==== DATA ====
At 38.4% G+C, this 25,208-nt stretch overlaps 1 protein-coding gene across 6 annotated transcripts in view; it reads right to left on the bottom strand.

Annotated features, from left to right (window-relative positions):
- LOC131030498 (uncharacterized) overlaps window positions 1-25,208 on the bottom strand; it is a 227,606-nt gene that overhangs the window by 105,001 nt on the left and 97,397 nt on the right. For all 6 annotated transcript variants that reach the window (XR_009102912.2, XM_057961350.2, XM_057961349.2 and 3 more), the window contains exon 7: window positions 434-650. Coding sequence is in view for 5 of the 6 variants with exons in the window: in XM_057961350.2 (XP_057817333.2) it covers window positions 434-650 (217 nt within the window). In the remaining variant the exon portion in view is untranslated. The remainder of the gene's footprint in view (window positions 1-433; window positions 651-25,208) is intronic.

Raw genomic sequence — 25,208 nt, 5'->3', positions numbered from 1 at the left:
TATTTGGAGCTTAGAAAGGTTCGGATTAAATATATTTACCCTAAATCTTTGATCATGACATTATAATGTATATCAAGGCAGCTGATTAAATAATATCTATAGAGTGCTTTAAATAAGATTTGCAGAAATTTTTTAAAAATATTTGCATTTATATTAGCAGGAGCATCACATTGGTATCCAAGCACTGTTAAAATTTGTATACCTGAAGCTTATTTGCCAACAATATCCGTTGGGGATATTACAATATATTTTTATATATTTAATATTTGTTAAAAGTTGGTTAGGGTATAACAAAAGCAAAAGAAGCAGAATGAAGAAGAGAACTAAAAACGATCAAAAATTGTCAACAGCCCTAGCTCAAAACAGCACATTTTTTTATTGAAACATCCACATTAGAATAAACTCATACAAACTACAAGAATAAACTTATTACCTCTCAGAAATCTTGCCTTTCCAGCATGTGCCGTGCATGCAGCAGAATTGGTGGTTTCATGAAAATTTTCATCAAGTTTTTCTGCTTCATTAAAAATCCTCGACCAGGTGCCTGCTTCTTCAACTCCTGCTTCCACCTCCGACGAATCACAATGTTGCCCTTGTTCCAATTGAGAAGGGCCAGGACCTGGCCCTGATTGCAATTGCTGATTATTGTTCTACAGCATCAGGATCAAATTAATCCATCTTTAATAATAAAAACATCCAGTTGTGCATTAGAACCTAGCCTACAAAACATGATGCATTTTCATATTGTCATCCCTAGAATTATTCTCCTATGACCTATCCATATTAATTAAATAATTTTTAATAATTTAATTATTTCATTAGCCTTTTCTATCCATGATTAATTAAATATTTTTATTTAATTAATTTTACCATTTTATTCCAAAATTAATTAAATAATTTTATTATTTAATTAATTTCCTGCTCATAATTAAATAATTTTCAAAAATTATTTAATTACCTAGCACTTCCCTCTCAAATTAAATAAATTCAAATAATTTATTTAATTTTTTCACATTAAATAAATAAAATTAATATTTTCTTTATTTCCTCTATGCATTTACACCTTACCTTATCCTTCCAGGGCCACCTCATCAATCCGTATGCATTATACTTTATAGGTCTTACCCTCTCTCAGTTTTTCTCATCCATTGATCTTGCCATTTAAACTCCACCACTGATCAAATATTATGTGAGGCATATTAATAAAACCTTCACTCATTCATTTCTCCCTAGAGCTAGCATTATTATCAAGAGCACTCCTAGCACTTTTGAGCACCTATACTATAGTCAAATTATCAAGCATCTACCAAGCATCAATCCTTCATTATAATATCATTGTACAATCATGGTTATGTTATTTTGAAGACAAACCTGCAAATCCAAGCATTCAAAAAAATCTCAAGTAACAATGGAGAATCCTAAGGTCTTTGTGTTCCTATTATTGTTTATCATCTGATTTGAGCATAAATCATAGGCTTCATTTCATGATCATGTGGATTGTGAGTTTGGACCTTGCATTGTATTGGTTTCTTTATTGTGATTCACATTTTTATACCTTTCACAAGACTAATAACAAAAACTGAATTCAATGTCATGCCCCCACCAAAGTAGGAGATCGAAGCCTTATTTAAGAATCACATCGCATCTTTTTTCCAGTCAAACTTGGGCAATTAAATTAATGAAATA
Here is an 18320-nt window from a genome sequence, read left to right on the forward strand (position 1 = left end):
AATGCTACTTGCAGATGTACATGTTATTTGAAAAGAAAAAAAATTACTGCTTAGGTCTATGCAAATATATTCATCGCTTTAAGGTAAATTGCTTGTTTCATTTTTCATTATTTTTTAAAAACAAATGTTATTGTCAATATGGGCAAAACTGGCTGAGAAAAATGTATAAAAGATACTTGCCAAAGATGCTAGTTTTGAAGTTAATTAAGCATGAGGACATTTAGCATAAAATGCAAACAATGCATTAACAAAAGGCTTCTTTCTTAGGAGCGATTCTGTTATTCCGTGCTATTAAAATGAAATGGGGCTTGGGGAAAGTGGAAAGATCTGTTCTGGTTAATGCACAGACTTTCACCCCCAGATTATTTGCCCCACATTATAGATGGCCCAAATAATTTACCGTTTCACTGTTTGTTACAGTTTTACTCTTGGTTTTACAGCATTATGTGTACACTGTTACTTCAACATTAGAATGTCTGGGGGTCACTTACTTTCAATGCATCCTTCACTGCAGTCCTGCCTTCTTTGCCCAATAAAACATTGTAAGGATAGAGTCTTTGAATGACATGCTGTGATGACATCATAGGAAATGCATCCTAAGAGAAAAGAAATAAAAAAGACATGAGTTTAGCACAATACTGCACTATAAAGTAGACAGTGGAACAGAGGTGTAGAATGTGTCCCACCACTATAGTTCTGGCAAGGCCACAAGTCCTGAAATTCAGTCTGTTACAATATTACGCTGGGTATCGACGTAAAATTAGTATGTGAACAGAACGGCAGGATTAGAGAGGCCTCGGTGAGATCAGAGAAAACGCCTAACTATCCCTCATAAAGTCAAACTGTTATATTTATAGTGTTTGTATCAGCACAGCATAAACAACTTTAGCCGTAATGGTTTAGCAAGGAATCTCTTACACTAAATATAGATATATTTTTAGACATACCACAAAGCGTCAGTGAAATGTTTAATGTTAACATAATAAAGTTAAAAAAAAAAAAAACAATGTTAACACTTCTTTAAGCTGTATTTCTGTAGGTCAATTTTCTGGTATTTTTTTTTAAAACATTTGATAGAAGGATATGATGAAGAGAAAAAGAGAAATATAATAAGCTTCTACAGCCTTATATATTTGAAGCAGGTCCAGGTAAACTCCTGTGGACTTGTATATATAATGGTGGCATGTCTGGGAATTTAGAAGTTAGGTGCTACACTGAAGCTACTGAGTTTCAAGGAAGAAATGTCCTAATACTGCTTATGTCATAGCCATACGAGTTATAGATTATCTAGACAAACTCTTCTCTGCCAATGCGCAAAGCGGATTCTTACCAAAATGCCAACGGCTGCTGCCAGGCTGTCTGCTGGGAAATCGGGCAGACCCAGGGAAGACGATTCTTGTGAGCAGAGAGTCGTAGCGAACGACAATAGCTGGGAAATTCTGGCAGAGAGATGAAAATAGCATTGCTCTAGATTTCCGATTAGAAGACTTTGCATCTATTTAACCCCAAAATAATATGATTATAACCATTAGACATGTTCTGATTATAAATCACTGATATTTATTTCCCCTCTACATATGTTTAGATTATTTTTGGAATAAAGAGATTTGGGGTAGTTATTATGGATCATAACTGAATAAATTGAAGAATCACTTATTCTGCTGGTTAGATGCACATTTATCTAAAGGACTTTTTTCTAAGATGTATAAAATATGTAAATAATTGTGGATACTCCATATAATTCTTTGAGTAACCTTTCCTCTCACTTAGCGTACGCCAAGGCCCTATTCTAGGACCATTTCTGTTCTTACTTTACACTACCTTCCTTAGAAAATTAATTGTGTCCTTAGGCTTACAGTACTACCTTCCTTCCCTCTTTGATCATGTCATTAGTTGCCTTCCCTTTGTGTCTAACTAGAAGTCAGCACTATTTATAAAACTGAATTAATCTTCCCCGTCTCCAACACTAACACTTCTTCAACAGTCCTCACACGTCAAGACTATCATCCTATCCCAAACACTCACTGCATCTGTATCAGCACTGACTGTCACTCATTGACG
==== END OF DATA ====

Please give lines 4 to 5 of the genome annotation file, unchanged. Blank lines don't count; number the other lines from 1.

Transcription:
Raw genomic sequence — 25,208 nt, 5'->3', positions numbered from 1 at the left:
TATTTGGAGCTTAGAAAGGTTCGGATTAAATATATTTACCCTAAATCTTTGATCATGACATTATAATGTATATCAAGGCAGCTGATTAAATAATATCTATAGAGTGCTTTAAATAAGATTTGCAGAAATTTTTTAAAAATATTTGCATTTATATTAGCAGGAGCATCACATTGGTATCCAAGCACTGTTAAAATTTGTATACCTGAAGCTTATTTGCCAACAATATCCGTTGGGGATATTACAATATATTTTTATATATTTAATATTTGTTAAAAGTTGGTTAGGGTATAACAAAAGCAAAAGAAGCAGAATGAAGAAGAGAACTAAAAACGATCAAAAATTGTCAACAGCCCTAGCTCAAAACAGCACATTTTTTTATTGAAACATCCACATTAGAATAAACTCATACAAACTACAAGAATAAACTTATTACCTCTCAGAAATCTTGCCTTTCCAGCATGTGCCGTGCATGCAGCAGAATTGGTGGTTTCATGAAAATTTTCATCAAGTTTTTCTGCTTCATTAAAAATCCTCGACCAGGTGCCTGCTTCTTCAACTCCTGCTTCCACCTCCGACGAATCACAATGTTGCCCTTGTTCCAATTGAGAAGGGCCAGGACCTGGCCCTGATTGCAATTGCTGATTATTGTTCTACAGCATCAGGATCAAATTAATCCATCTTTAATAATAAAAACATCCAGTTGTGCATTAGAACCTAGCCTACAAAACATGATGCATTTTCATATTGTCATCCCTAGAATTATTCTCCTATGACCTATCCATATTAATTAAATAATTTTTAATAATTTAATTATTTCATTAGCCTTTTCTATCCATGATTAATTAAATATTTTTATTTAATTAATTTTACCATTTTATTCCAAAATTAATTAAATAATTTTATTATTTAATTAATTTCCTGCTCATAATTAAATAATTTTCAAAAATTATTTAATTACCTAGCACTTCCCTCTCAAATTAAATAAATTCAAATAATTTATTTAATTTTTTCACATTAAATAAATAAAATTAATATTTTCTTTATTTCCTCTATGCATTTACACCTTACCTTATCCTTCCAGGGCCACCTCATCAATCCGTATGCATTATACTTTATAGGTCTTACCCTCTCTCAGTTTTTCTCATCCATTGATCTTGCCATTTAAACTCCACCACTGATCAAATATTATGTGAGGCATATTAATAAAACCTTCACTCATTCATTTCTCCCTAGAGCTAGCATTATTATCAAGAGCACTCCTAGCACTTTTGAGCACCTATACTATAGTCAAATTATCAAGCATCTACCAAGCATCAATCCTTCATTATAATATCATTGTACAATCATGGTTATGTTATTTTGAAGACAAACCTGCAAATCCAAGCATTCAAAAAAATCTCAAGTAACAATGGAGAATCCTAAGGTCTTTGTGTTCCTATTATTGTTTATCATCTGATTTGAGCATAAATCATAGGCTTCATTTCATGATCATGTGGATTGTGAGTTTGGACCTTGCATTGTATTGGTTTCTTTATTGTGATTCACATTTTTATACCTTTCACAAGACTAATAACAAAAACTGAATTCAATGTCATGCCCCCACCAAAGTAGGAGATCGAAGCCTTATTTAAGAATCACATCGCATCTTTTTTCCAGTCAAACTTGGGCAATTAAATTAATGAAATA